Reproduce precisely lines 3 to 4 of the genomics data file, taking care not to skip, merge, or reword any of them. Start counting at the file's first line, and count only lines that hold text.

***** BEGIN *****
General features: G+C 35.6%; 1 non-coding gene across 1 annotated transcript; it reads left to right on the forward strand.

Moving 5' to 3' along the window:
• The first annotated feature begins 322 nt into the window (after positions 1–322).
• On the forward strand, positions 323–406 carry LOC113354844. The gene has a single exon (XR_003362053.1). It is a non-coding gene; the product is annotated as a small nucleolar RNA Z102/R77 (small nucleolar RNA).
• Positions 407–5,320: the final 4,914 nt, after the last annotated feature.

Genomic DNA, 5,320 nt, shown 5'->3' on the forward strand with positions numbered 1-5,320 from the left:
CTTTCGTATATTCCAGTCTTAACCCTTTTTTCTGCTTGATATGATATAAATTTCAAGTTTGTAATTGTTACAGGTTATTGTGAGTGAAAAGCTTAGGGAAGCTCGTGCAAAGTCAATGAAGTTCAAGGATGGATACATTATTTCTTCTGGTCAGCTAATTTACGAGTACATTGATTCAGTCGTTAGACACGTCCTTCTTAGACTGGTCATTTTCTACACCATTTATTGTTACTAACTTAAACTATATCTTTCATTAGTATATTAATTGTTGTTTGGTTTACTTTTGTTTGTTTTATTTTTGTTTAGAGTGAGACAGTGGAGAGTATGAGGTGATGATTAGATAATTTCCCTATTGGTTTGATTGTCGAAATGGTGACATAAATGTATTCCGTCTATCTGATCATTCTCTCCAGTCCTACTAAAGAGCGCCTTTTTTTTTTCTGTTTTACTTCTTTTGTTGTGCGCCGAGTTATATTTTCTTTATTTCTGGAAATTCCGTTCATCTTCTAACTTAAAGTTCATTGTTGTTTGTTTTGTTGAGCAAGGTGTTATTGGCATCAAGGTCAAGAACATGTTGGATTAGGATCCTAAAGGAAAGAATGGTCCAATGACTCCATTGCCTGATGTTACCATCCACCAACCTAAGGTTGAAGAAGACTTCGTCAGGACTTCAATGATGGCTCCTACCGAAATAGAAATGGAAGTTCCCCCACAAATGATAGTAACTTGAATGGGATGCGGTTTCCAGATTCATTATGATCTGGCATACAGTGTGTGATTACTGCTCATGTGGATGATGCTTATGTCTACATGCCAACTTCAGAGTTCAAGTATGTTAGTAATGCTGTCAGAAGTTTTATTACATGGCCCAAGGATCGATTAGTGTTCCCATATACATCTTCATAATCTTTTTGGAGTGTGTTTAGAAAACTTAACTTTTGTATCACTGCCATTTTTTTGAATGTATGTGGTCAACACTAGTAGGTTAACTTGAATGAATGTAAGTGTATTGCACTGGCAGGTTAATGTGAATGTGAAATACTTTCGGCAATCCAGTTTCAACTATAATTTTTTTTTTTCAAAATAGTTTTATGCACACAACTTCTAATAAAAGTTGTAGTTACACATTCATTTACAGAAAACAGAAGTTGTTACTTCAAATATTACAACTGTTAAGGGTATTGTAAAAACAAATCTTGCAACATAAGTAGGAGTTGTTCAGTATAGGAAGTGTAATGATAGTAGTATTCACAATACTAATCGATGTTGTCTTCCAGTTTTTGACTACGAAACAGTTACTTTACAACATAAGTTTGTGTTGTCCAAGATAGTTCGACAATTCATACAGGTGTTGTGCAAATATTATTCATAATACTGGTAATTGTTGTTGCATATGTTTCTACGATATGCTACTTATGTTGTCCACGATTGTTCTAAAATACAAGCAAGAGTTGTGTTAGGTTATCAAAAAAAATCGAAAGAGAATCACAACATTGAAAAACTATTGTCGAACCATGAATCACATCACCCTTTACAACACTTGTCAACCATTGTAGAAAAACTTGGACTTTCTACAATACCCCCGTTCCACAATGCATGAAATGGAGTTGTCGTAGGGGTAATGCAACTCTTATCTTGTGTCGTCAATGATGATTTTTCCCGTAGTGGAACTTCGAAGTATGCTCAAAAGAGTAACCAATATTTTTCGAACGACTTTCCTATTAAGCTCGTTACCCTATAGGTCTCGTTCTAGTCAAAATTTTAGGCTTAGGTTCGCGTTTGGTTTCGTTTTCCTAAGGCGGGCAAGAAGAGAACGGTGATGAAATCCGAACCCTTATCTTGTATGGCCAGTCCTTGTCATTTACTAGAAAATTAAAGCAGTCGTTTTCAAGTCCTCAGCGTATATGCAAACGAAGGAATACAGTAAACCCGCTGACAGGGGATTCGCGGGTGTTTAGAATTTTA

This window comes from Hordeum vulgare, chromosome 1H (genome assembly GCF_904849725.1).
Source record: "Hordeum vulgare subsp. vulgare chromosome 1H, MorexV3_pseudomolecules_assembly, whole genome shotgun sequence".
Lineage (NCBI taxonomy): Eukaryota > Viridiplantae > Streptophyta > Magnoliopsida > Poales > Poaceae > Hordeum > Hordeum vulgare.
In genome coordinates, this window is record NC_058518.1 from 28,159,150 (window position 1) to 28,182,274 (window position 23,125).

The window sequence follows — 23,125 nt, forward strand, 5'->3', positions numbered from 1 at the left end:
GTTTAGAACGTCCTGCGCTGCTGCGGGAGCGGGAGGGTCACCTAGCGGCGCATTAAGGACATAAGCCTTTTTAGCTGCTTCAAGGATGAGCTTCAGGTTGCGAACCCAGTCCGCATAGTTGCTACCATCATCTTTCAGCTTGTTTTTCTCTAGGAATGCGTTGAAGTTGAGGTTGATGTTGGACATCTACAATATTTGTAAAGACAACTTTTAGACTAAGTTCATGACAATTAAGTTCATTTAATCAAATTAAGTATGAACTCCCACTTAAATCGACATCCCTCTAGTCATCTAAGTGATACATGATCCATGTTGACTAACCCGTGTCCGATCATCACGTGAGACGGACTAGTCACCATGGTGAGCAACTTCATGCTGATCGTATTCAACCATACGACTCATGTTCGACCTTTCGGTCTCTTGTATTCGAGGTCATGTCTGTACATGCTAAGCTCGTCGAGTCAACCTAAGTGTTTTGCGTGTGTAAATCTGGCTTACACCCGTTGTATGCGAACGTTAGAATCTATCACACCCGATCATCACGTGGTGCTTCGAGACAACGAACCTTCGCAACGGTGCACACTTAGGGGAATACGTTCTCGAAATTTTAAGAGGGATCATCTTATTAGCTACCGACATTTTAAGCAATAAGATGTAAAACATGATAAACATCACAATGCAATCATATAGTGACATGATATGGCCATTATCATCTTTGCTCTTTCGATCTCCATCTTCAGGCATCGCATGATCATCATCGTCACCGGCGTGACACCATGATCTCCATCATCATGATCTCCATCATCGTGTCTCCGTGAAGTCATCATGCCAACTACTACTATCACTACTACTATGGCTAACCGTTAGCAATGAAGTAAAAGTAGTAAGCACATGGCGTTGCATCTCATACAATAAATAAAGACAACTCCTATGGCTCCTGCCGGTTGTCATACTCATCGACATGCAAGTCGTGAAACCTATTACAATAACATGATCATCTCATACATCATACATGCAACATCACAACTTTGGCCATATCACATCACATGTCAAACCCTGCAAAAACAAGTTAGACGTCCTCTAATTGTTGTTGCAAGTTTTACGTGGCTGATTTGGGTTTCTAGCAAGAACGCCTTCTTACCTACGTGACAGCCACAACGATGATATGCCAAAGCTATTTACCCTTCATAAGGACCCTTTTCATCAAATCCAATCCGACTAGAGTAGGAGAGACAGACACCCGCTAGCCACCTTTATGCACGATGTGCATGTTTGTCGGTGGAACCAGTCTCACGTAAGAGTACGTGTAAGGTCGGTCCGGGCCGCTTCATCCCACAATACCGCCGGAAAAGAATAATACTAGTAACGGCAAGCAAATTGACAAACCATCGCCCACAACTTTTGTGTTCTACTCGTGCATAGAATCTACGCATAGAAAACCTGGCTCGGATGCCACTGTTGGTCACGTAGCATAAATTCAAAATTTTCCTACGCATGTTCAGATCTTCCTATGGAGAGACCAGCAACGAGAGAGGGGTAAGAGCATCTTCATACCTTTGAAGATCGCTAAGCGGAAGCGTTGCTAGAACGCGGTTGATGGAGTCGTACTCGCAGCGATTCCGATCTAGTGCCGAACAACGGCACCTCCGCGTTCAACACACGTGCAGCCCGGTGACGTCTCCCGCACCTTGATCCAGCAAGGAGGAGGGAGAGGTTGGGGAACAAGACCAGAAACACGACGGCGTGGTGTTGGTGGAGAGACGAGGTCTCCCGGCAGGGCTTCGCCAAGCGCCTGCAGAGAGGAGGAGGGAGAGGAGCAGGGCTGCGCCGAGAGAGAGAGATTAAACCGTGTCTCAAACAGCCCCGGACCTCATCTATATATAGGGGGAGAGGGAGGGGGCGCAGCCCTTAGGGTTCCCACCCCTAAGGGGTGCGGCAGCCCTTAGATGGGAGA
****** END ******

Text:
• The first annotated feature begins 322 nt into the window (after positions 1–322).
• On the forward strand, positions 323–406 carry LOC113354844. The gene has a single exon (XR_003362053.1). It is a non-coding gene; the product is annotated as a small nucleolar RNA Z102/R77 (small nucleolar RNA).